US clarifies vote on UN death penalty resolution

WASHINGTON — The U.S. State Department explained its “no” vote on a anti-death penalty resolution after an outcry on social media.


In a press briefing on Tuesday, State Department spokesperson Heather Nauert explained why the U.S. voted against the resolution.

“We voted against that resolution because of broader concerns with the resolution’s approach in condemning the death penalty in all circumstances,” Nauert said. “The United States unequivocally condemns the application of the death penalty for conduct such as homosexuality, blasphemy, adultery, and apostasy. We do not consider such conduct appropriate for criminalization.”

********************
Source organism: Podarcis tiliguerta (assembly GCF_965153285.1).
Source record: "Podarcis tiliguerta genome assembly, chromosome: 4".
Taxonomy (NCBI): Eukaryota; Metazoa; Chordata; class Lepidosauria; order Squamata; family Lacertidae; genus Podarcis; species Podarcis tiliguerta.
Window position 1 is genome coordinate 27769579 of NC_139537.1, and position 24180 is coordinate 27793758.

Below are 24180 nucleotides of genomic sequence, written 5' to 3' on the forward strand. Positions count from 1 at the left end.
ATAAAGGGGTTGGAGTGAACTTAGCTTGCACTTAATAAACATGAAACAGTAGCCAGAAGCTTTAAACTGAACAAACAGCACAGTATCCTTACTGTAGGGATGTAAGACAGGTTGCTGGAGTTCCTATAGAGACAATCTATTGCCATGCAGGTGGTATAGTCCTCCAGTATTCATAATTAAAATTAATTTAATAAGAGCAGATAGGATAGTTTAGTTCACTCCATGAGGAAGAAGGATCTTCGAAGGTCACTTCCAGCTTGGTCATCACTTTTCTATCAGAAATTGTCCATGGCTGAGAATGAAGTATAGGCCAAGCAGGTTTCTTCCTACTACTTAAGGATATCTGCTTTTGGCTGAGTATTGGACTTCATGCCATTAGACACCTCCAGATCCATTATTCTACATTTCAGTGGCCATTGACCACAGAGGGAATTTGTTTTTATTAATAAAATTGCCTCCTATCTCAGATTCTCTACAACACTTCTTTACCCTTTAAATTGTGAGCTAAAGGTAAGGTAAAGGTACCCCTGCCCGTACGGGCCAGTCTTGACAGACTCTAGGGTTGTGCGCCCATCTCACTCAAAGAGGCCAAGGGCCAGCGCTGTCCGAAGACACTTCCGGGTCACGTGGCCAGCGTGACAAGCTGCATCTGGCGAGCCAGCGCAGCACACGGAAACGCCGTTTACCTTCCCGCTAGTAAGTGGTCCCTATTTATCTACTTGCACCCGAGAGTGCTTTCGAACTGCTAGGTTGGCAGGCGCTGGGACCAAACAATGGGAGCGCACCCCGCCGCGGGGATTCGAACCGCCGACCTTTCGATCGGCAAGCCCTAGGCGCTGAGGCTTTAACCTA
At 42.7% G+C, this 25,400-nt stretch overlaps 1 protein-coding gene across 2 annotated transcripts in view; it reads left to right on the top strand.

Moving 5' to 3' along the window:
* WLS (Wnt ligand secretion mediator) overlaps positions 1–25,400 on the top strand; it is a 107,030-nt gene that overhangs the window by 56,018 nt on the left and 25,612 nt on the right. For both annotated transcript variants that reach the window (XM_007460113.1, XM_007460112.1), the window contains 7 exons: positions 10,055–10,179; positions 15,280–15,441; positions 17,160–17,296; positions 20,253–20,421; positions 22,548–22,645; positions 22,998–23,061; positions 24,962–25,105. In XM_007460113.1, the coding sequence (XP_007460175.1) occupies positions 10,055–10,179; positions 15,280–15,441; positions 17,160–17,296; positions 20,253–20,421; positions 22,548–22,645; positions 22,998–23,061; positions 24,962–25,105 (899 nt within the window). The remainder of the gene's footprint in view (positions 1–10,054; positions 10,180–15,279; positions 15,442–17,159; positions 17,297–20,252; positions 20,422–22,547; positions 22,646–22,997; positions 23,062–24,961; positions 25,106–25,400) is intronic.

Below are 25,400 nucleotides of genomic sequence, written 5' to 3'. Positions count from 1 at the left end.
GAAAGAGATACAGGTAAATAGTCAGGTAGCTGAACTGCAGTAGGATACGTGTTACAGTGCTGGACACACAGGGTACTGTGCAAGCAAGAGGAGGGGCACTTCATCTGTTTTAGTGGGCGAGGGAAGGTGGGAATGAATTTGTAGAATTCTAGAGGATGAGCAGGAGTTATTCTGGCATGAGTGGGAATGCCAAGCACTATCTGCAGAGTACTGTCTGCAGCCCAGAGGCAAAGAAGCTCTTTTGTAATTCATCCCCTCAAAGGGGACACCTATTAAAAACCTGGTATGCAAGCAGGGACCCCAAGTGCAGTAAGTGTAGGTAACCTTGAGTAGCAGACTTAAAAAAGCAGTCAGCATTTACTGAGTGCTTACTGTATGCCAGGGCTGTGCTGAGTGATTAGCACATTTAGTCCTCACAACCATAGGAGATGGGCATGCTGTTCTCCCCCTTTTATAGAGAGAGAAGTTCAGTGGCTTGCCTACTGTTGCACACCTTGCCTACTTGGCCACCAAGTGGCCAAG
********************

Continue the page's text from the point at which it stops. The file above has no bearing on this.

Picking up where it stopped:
Jessica Stern of OutRight Action International told NBC OUT that there had been misreporting and mischaracterizations. “The U.S. always opposes this death penalty resolution, because it makes reference to a global moratorium on the death penalty. For both Obama and Trump, so long as the death penalty is legal in the U.S., it takes this position.”

The Human Rights Campaign welcomed the clarification, but “continues to be concerned about the Trump/Pence administration’s engagement on the human rights of LGBTQ people abroad. It is disturbing that leadership in this administration did not discuss this position in their original explanation for the “no” vote.”